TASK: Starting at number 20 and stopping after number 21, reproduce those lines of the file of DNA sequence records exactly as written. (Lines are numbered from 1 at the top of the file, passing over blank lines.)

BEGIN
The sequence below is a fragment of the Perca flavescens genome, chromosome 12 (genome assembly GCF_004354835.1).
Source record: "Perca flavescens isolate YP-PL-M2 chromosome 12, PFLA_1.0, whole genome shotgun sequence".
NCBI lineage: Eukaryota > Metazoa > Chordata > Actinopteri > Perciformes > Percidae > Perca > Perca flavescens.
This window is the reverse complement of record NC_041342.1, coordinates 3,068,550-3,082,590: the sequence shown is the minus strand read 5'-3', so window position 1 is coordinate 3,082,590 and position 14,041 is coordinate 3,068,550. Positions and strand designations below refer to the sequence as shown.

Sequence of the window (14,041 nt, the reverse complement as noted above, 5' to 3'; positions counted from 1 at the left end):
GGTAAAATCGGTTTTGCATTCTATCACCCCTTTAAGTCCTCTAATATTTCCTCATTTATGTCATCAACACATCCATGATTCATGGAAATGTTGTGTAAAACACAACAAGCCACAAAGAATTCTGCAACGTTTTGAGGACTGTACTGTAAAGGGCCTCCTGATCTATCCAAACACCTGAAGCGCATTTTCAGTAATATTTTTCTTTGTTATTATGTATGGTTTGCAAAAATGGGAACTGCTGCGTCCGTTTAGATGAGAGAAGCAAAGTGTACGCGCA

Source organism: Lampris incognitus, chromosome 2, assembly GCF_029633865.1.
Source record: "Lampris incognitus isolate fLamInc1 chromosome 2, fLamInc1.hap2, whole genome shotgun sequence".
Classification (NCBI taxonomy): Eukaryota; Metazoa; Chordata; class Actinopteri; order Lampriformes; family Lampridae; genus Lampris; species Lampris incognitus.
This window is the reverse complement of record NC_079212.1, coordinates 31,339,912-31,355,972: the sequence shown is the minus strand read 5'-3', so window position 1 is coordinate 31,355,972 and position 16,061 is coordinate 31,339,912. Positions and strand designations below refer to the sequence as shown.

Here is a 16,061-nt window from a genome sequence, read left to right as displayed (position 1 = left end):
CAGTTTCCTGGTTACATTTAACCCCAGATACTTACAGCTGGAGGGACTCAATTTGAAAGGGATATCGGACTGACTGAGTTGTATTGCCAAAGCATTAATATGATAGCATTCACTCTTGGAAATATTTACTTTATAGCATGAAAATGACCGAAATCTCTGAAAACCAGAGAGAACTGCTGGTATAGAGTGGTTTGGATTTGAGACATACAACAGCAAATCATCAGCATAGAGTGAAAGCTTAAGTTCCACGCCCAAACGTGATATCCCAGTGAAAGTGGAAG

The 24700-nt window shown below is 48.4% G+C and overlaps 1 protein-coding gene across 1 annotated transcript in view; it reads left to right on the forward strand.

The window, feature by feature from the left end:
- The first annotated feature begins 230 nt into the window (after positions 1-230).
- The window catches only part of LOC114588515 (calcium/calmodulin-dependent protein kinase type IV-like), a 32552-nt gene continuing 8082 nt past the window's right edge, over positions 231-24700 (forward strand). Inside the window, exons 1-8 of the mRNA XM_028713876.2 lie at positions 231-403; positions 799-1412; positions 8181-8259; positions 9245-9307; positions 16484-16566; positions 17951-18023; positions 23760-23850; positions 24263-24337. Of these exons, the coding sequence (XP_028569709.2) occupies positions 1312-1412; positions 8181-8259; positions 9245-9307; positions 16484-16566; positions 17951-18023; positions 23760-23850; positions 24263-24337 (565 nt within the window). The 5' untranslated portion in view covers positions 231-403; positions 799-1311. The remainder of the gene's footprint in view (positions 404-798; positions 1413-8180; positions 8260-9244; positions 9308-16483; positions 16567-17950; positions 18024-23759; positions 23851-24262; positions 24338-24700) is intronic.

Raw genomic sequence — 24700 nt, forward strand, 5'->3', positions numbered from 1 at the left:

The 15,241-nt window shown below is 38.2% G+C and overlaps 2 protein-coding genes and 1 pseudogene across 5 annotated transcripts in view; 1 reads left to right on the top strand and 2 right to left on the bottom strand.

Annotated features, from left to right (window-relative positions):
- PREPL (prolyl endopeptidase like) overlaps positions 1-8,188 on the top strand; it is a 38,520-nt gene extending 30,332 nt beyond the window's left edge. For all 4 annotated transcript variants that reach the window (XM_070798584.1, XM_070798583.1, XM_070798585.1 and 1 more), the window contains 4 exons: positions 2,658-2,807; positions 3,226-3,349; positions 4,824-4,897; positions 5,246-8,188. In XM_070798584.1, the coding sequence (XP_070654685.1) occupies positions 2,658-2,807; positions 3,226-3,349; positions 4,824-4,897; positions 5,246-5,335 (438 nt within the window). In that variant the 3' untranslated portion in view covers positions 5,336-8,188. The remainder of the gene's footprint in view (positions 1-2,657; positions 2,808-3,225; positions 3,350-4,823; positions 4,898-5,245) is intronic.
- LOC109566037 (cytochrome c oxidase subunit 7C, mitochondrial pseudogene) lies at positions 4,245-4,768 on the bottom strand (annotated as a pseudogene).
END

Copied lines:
- PREPL (prolyl endopeptidase like) overlaps positions 1-8,188 on the top strand; it is a 38,520-nt gene extending 30,332 nt beyond the window's left edge. For all 4 annotated transcript variants that reach the window (XM_070798584.1, XM_070798583.1, XM_070798585.1 and 1 more), the window contains 4 exons: positions 2,658-2,807; positions 3,226-3,349; positions 4,824-4,897; positions 5,246-8,188. In XM_070798584.1, the coding sequence (XP_070654685.1) occupies positions 2,658-2,807; positions 3,226-3,349; positions 4,824-4,897; positions 5,246-5,335 (438 nt within the window). In that variant the 3' untranslated portion in view covers positions 5,336-8,188. The remainder of the gene's footprint in view (positions 1-2,657; positions 2,808-3,225; positions 3,350-4,823; positions 4,898-5,245) is intronic.
- LOC109566037 (cytochrome c oxidase subunit 7C, mitochondrial pseudogene) lies at positions 4,245-4,768 on the bottom strand (annotated as a pseudogene).